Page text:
In a recent study, patients had an improvement of 77% on clinical tremor scales after DBS of the ventrolateral thalamus.49 However, significant side effects also occurred, which raises the question of whether aDBS based on tremor amplitude/phase could be an alternative. However, at this moment, the assessment of tremor using current accelerometers is still nonspecific, owing to the difficulties in distinguishing accelerometer signals resultant from voluntary movements. Advanced tremor-specific accelerometer computation paradigms to treat patients with PD are currently being explored,37 so in theory similar devices to assess dystonic tremor might be applied in the future.63

Electrocorticography

Electrocorticography (ECoG) recording is another neurophysiological tool that might be considered for aDBS. It uses electrodes implanted in the subdural space, giving a powerful spatial resolution of local cortical activity. One of the first ECoG studies on movement disorders used this technique to measure cortical LFPs in patients with PD, essential tremor, and (cranio-)cervical dystonia.13 In the resting state, the authors found a peak in motor cortex LFPs that occurred in the high-beta band for PD and in the low-beta band for dystonia and essential tremor. They also found an impaired cortical beta desynchronization related to movement, present in both motor and somatosensory areas. Low-frequency oscillations (4–12 Hz) were not analyzed in this study due to roll-off interference of the high-pass filter in the recordings. Recently, the utility of ECoG to measure neural oscillations in the CBGCT network was addressed in a series of 189 patients (200 recordings) with movement disorders undergoing DBS surgery.48 Some of the advantages of ECoG mentioned included higher-amplitude signaling, less DBS noise interference, and potentially a safe clinical profile (no significant adverse events added to the DBS procedure were reported in this study). These findings give rise to the potential use of ECoG to further investigate oscillations within the CBGTC network and, ultimately, find a potential biomarker for aDBS.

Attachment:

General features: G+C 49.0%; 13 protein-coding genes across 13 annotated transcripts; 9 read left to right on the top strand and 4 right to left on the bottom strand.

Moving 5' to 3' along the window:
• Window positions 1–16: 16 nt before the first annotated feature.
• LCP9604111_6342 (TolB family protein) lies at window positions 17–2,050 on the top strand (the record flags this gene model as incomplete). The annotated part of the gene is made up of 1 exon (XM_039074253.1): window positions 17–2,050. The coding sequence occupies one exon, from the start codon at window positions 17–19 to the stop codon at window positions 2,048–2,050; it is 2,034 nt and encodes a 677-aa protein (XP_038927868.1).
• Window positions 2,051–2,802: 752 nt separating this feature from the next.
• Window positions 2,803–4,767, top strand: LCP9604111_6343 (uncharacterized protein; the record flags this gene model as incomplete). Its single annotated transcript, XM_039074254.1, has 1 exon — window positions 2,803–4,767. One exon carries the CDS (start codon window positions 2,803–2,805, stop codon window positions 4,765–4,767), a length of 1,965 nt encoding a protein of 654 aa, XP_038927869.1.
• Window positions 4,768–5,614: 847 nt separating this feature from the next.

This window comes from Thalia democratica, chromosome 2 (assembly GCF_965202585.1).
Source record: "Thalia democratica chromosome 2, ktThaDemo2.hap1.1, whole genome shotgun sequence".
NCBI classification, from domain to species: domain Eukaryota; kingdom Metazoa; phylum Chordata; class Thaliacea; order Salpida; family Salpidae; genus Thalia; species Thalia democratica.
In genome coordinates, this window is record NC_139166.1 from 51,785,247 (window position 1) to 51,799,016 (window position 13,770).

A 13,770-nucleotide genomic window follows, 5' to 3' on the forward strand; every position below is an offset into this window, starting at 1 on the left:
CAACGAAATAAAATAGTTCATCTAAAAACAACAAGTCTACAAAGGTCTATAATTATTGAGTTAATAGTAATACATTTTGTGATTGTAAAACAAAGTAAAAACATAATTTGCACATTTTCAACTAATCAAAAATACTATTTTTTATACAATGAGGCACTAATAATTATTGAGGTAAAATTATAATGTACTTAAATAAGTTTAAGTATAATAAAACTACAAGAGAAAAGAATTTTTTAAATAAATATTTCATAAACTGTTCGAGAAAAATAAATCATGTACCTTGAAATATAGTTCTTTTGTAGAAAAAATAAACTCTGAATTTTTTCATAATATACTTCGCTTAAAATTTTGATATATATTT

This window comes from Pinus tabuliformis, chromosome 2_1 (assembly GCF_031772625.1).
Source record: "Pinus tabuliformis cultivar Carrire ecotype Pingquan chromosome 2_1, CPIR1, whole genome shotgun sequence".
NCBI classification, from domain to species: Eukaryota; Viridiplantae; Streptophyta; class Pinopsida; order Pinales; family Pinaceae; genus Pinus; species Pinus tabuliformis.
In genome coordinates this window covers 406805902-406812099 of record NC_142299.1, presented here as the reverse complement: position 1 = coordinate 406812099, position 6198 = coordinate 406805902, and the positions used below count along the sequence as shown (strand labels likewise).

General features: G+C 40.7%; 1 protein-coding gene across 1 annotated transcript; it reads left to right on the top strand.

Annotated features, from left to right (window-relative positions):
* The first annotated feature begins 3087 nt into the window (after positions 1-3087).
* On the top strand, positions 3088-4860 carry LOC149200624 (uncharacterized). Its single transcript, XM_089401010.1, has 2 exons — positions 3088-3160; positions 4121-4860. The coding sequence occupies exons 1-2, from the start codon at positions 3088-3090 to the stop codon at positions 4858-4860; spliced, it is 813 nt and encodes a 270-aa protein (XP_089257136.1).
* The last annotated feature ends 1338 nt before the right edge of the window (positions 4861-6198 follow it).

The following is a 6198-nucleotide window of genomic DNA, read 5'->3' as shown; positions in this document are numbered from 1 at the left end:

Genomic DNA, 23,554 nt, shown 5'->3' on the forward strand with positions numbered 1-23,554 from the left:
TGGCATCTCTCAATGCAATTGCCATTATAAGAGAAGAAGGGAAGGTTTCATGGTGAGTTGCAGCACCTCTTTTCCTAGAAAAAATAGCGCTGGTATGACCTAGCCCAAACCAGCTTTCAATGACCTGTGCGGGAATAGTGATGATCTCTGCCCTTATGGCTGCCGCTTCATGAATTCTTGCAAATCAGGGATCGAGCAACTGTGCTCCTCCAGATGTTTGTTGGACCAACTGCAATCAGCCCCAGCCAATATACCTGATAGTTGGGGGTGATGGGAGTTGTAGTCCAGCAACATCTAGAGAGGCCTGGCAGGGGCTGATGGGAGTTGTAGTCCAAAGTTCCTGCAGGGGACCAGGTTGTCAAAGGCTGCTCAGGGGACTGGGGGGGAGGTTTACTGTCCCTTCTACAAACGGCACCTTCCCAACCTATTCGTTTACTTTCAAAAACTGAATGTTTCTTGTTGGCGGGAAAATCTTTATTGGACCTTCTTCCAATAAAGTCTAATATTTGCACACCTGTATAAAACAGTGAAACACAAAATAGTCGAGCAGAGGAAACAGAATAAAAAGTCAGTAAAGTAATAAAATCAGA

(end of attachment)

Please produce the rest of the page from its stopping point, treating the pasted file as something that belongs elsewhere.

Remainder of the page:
Temporal Dynamics of Prospective Biomarkers

One of the main questions that need to be answered before implementing aDBS in dystonia is what the temporal characteristics of the selected biomarker are. The latency and duration of the biomarkers mentioned (e.g., GPi-LFPs), and how fast they react to electrical stimulation, should be investigated to determine how the aDBS system must be programmed and how well it can anticipate rather than react to the appearance of symptoms.

Combining Neurophysiological Techniques

In addition to single signals, the relation between oscillatory activity at two different sources, by means of coherence and/or other statistics might be used for aDBS. For example, LFP-EMG coherence or the EMG agonist-antagonist (AA) ratio might provide a more informative biomarker than a single-site recording. As mentioned before, increased coherence between LFP-EMG and EMG-EMG has been correlated with the severity of dystonic contractions.15,16 In relation to this, aDBS might be programmed based on the volatility in coherence. Nevertheless, to perform a “real-time” coherence analysis, the original signal has to be estimated over a finite period of time, limiting temporal resolution.

Besides coherence, other indicators of dystonic muscle activity can be obtained from EMG. This is based on the evidence that the co-contraction and overflow of AA muscles have been found on EMG measurements of dystonic patients.6 However, at present, an AA sum or AA ratio is not yet specific enough to differentiate signals of pathological contractions from voluntary contractions.23 In the future, evaluation of the predictive value of combined signals through machine learning may lead to greater specificity.

Conclusions